As I've spent the past couple of months sitting with the powerful and brave work in this issue, I've been struck by how the questions I began with were implicitly there in each submission and story shared with me. Will I be received? Will I be understood? In this place, do I belong? These are the questions that I myself always have when I send work out. Never do we ask it outright, but, sometimes, don't we? Almost?
It is my hope that the parts of you all in search of your many and varied homes have found a safe place here of "original response" to land, even if for but so brief a moment. And on to the next we all must go, yes, awfully alone in our unique journey towards whatever home we might find or make for ourselves next. Alone, but somehow also not. To speak is to be heard, by someone, somewhere.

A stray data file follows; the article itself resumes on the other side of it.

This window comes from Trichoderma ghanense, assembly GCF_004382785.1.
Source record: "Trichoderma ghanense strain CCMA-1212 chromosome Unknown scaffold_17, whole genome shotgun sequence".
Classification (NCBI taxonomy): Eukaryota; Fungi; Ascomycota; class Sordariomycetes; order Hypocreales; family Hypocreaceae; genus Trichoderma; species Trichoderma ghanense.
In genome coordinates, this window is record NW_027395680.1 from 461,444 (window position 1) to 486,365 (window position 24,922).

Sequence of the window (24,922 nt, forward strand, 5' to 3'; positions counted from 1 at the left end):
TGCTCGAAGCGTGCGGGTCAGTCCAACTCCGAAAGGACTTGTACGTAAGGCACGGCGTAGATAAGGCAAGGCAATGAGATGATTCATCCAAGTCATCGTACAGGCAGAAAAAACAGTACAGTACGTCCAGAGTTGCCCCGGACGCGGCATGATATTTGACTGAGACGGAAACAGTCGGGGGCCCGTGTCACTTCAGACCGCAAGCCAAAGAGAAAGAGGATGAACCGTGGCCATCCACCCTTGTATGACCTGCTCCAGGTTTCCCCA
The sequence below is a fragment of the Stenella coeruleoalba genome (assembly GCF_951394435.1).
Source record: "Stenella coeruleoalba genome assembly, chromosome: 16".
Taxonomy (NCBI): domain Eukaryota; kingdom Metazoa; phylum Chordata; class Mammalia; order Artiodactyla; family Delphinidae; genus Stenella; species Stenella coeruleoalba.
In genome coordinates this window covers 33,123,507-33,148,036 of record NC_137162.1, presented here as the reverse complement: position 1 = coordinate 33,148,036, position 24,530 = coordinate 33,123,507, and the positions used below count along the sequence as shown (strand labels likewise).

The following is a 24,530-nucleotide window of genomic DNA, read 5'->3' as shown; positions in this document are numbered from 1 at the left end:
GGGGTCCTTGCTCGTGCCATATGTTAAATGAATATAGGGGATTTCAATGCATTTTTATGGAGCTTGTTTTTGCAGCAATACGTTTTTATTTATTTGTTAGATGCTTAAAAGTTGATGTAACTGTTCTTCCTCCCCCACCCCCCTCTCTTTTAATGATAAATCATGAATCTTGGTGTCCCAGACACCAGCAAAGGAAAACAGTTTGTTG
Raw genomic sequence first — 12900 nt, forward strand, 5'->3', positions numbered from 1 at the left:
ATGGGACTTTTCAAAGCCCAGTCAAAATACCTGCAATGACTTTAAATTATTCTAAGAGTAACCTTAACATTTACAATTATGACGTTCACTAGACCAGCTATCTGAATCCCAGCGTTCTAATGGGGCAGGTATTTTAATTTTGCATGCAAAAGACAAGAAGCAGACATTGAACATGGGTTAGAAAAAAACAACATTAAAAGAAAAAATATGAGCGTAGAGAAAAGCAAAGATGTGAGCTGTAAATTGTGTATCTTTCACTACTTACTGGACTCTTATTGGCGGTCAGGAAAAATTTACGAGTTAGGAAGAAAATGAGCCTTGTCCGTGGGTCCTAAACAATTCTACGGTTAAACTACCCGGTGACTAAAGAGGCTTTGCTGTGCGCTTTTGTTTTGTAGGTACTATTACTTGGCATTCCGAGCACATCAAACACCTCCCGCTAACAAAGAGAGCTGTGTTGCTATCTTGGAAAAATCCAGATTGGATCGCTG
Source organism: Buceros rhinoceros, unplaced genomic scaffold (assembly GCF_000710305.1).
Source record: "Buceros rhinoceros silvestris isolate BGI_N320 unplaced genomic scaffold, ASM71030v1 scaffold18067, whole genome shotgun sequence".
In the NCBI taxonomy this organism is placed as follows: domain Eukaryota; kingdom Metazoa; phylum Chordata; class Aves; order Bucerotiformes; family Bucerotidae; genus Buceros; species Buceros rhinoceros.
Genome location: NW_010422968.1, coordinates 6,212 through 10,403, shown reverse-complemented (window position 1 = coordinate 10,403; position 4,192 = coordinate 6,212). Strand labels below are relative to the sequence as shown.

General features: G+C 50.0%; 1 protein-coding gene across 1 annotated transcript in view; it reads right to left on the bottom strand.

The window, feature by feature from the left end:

Each issue that we have together built here in this place has helped me to grow and enlarge my own emotional horizons. Is it gauche to admit that as an editor I often find myself in tears reading your work? So be it. To me it is one of the greatest gifts of receiving these stories, "identification." Identification and tears and growth and joy. It's an honor to have built this partial, ever shifting home with you all. May you perhaps find here a few rooms unexplored in your own life, and may it bring its own share of curiosity, creativity, and soul-mending. The work is never done, but it's nice to pause every now and again and marvel at just how far we've come.
Until we meet again, friends. Continue your good work.
Write something about yourself. No need to be fancy, just an overview.